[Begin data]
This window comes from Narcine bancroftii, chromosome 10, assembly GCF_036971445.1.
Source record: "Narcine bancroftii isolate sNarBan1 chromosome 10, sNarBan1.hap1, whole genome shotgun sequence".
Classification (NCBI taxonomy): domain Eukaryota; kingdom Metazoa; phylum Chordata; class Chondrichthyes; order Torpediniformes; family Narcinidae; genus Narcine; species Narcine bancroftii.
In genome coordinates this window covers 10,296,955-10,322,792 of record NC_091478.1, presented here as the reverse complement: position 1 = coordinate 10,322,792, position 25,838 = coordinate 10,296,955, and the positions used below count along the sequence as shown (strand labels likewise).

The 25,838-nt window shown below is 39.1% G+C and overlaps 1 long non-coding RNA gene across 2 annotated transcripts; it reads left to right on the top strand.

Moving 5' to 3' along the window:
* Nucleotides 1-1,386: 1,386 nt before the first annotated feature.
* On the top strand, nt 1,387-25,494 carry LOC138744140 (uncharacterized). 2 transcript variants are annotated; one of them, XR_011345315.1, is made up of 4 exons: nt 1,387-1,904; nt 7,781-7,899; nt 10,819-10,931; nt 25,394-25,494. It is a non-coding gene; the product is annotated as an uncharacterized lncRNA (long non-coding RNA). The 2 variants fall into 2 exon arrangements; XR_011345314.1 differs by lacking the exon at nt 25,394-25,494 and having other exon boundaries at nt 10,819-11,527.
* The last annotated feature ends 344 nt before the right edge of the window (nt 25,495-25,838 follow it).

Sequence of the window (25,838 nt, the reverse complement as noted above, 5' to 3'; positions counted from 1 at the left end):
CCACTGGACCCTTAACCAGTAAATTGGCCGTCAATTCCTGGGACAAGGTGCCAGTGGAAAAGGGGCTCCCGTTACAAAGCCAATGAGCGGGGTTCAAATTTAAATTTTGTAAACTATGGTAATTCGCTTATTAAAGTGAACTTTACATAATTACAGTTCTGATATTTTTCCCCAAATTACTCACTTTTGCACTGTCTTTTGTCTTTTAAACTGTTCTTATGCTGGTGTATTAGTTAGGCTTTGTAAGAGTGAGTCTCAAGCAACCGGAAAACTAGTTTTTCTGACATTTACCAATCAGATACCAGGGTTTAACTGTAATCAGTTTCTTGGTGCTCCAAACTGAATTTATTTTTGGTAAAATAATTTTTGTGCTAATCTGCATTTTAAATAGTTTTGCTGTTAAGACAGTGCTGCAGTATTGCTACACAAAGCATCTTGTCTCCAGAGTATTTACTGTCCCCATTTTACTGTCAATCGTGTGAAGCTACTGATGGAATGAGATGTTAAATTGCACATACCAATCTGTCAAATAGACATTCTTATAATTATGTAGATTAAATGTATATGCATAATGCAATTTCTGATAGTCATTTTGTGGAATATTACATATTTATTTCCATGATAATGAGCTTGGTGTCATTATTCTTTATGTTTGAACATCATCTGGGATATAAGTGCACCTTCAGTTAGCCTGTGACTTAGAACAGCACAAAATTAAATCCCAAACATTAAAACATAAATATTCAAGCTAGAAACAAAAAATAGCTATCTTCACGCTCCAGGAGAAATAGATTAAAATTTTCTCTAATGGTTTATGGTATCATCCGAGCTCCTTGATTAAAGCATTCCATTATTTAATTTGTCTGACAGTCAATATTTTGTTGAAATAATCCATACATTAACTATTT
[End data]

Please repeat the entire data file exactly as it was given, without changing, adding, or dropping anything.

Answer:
This window comes from Narcine bancroftii, chromosome 10, assembly GCF_036971445.1.
Source record: "Narcine bancroftii isolate sNarBan1 chromosome 10, sNarBan1.hap1, whole genome shotgun sequence".
Classification (NCBI taxonomy): domain Eukaryota; kingdom Metazoa; phylum Chordata; class Chondrichthyes; order Torpediniformes; family Narcinidae; genus Narcine; species Narcine bancroftii.
In genome coordinates this window covers 10,296,955-10,322,792 of record NC_091478.1, presented here as the reverse complement: position 1 = coordinate 10,322,792, position 25,838 = coordinate 10,296,955, and the positions used below count along the sequence as shown (strand labels likewise).

The 25,838-nt window shown below is 39.1% G+C and overlaps 1 long non-coding RNA gene across 2 annotated transcripts; it reads left to right on the top strand.

Moving 5' to 3' along the window:
* Nucleotides 1-1,386: 1,386 nt before the first annotated feature.
* On the top strand, nt 1,387-25,494 carry LOC138744140 (uncharacterized). 2 transcript variants are annotated; one of them, XR_011345315.1, is made up of 4 exons: nt 1,387-1,904; nt 7,781-7,899; nt 10,819-10,931; nt 25,394-25,494. It is a non-coding gene; the product is annotated as an uncharacterized lncRNA (long non-coding RNA). The 2 variants fall into 2 exon arrangements; XR_011345314.1 differs by lacking the exon at nt 25,394-25,494 and having other exon boundaries at nt 10,819-11,527.
* The last annotated feature ends 344 nt before the right edge of the window (nt 25,495-25,838 follow it).

Sequence of the window (25,838 nt, the reverse complement as noted above, 5' to 3'; positions counted from 1 at the left end):
CCACTGGACCCTTAACCAGTAAATTGGCCGTCAATTCCTGGGACAAGGTGCCAGTGGAAAAGGGGCTCCCGTTACAAAGCCAATGAGCGGGGTTCAAATTTAAATTTTGTAAACTATGGTAATTCGCTTATTAAAGTGAACTTTACATAATTACAGTTCTGATATTTTTCCCCAAATTACTCACTTTTGCACTGTCTTTTGTCTTTTAAACTGTTCTTATGCTGGTGTATTAGTTAGGCTTTGTAAGAGTGAGTCTCAAGCAACCGGAAAACTAGTTTTTCTGACATTTACCAATCAGATACCAGGGTTTAACTGTAATCAGTTTCTTGGTGCTCCAAACTGAATTTATTTTTGGTAAAATAATTTTTGTGCTAATCTGCATTTTAAATAGTTTTGCTGTTAAGACAGTGCTGCAGTATTGCTACACAAAGCATCTTGTCTCCAGAGTATTTACTGTCCCCATTTTACTGTCAATCGTGTGAAGCTACTGATGGAATGAGATGTTAAATTGCACATACCAATCTGTCAAATAGACATTCTTATAATTATGTAGATTAAATGTATATGCATAATGCAATTTCTGATAGTCATTTTGTGGAATATTACATATTTATTTCCATGATAATGAGCTTGGTGTCATTATTCTTTATGTTTGAACATCATCTGGGATATAAGTGCACCTTCAGTTAGCCTGTGACTTAGAACAGCACAAAATTAAATCCCAAACATTAAAACATAAATATTCAAGCTAGAAACAAAAAATAGCTATCTTCACGCTCCAGGAGAAATAGATTAAAATTTTCTCTAATGGTTTATGGTATCATCCGAGCTCCTTGATTAAAGCATTCCATTATTTAATTTGTCTGACAGTCAATATTTTGTTGAAATAATCCATACATTAACTATTT